Seeds to Success brings hands-on harvesting into the classroom
When Romans encountered wild strawberries in the first century A.D., they likely thought little of the scrawny roadside snack: a tiny, flavorless bulb sharing a family tree—or in this case, a family shrub—with the versatile apple, heartier almond and far more beautiful rose. Only later did accidental hybridization result in the plant’s gastronomical glow-up, transforming the ugly duckling of the genus Fragaria into what would eventually be crowned the official state fruit of Louisiana.
For most of us working outside the realm of agriculture, that history lesson reads as a bit of trivia. But for students throughout the 64 parishes, it’s another lesson in a flourishing curriculum germinated by Seeds to Success, a Baton Rouge-founded, statewide venture educating K-12 students about the procurement, nutrition and gardening of healthy, local produce.
Originally christened as Louisiana Farm to School, the present-day Seeds to Success farm to school program grew to fruition alongside Governor John Bel Edwards’ 2016 signature on Act 404, which “require[d] the State Board of Elementary and Secondary Education to develop and implement a farm to school program to promote the use of locally grown and raised agricultural products in school nutrition programs.” With the help of the Louisiana Department of Education, the Louisiana Department of Agriculture and Forestry, and the LSU AgCenter, the two main branches of Seeds to Success—Seeding Louisiana and the Harvest of the Month program—encourage healthy eating not just as a personal achievement for young leaders of tomorrow, but as a lifestyle that supports farmers. Today, approximately 55% of Louisiana school districts participate in farm to school programming.
It all began when executive director Carl Motsenbocker, Slow Food BR co-founder and professor of horticulture and sustainable agriculture with LSU and LSU AgCenter, attended a farm to school conference in 2013. There, he discovered how the farm to table concept behind Slow Food would—and should—translate into the classrooms of Baton Rouge, where up to 22% of residents experience some degree of food insecurity. Motsenbocker penned a grant, and soon afterward, the Harvest of the Month program unfurled its first leaf at Dufrocq Elementary School.
“Slow Food maintained a school garden at Dufrocq, where we had implemented a program based on one seasonal menu item—kale, squash, broccoli or what have you. Students would learn about the crop, grow it and taste it,” says Motsenbocker. “That eventually drew the attention of the Department of Education, who wanted to lend support and help make it the statewide program it is today.”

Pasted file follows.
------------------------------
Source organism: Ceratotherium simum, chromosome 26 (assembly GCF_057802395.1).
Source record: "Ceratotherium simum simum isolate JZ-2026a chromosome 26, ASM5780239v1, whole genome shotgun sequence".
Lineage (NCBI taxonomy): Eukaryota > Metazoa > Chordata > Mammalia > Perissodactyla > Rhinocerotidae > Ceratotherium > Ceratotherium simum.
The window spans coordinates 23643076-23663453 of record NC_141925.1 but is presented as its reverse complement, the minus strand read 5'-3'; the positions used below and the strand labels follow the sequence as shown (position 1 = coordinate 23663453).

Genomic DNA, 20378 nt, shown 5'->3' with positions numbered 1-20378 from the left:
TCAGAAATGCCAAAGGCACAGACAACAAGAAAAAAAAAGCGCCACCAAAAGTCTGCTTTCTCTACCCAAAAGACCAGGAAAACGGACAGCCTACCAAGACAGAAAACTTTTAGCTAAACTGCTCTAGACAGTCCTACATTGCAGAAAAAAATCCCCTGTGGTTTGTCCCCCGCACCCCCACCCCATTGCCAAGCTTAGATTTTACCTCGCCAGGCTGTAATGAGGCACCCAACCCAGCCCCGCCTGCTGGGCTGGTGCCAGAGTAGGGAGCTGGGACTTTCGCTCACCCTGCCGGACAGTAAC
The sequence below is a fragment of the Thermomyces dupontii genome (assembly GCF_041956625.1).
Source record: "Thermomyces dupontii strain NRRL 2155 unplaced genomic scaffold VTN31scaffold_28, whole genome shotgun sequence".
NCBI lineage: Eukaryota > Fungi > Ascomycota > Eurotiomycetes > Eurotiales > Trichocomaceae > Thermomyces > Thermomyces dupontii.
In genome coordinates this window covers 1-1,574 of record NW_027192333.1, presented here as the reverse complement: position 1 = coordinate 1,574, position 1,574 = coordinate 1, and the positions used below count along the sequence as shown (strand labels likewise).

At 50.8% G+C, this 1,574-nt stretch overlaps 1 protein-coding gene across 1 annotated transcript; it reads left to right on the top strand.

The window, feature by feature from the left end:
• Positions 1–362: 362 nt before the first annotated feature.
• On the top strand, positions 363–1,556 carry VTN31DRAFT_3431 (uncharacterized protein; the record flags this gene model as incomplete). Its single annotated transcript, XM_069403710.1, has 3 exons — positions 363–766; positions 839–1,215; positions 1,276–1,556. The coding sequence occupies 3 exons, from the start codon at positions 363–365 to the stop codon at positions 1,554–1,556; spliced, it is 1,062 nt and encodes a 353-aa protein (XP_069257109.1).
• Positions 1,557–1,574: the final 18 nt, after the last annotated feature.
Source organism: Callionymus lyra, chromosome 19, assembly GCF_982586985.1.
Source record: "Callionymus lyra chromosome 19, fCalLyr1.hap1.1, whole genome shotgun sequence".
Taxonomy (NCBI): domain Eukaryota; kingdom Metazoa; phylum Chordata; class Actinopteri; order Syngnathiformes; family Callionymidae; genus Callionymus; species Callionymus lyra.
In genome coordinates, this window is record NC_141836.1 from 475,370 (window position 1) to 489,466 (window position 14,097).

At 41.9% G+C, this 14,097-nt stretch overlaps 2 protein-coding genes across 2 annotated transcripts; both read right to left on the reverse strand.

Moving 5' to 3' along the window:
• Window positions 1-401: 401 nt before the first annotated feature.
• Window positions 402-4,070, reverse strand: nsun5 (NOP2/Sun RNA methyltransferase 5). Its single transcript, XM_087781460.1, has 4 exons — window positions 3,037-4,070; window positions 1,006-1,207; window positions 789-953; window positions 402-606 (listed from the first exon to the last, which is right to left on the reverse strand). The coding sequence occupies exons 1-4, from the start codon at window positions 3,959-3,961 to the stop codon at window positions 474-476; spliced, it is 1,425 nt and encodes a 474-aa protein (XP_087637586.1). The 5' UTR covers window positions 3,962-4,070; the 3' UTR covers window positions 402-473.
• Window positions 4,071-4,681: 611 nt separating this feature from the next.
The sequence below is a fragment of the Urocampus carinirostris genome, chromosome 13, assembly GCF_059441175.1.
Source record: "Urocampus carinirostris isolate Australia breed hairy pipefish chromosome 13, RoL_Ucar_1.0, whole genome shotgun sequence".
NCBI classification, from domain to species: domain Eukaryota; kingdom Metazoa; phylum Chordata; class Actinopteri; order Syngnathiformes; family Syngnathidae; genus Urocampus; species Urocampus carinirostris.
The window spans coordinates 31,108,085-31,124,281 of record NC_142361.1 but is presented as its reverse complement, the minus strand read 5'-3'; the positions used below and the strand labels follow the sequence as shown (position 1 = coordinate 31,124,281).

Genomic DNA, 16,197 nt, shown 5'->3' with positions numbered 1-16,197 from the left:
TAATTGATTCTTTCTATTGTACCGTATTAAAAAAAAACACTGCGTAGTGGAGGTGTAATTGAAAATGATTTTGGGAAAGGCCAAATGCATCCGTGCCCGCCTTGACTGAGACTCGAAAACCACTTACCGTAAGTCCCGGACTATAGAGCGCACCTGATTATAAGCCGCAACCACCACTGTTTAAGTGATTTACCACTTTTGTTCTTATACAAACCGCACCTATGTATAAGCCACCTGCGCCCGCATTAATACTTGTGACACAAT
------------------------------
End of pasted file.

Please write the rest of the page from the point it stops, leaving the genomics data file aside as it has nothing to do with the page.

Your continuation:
As for the knowledge needed in order to grow these crops in the classroom, the Seeds to Success website provides nearly all of it, whether lesson plans and posters, career path ideas, or even a bank of recipes for taste-testing exercises, not to mention in-depth histories on the science and growing practices behind Louisiana crops. Teachers across the state also regularly ask questions or share their students’ progress on the program’s official Facebook page, which acts as a forum for connection and community support.
These lessons were first developed as part of Seeding Louisiana, says director Crystal Besse, who also ensures that the program’s “Seeds to Grow,” “Seeds to Sow” and “Seeds to Know” resources on gardening basics, growing guides and K-12 activities align with the state Department of Education’s Student Standards. “No matter what kind of teacher you are, we just want to bring hands-on gardening and nutrition activities into the curriculum. We want kids to engage with parents, and parents to engage with the community, and the community to engage with farmers. It’s a comprehensive program that has implications beyond the classroom.”
Besse also helps produce monthly 10- to 15-minute “Harvest” videos on LPB’s YouTube channel, promoting facts and growing tips for seasonal crops. In March, viewers can look forward to a video filmed in partnership with Baton Rouge-based Mushroom Maggie’s Farm, the first of what Besse hopes to be many more collaborations with local growers.
Since 2019, Seeds to Success has also promoted itself by sending free seed packets to every school in the state, but in the end, the results of growing and eating local foods speak for themselves, whether in the field or on the plate.
“The good news is that it’s so easy to learn how to grow these plants, and to make small substitutions in favor of local crops,” says Besse. “We’ve already heard so many anecdotes from school cafeteria workers and students about how different fresh sweet potatoes taste from canned potatoes, or how much nicer Louisiana satsumas and strawberries look compared to imported versions.”
According to Motsenbocker, Seeds to Success may even prove to be the first step toward generational change in Louisiana.
“My hope is when kids go to the grocery store or the farmers market with their parents, they have the interest and the information they need to make healthy, sustainable choices,” he says. “It’s about them being able to recognize something and say, ‘Hey, I tried that at school!’ and bringing that excitement home.”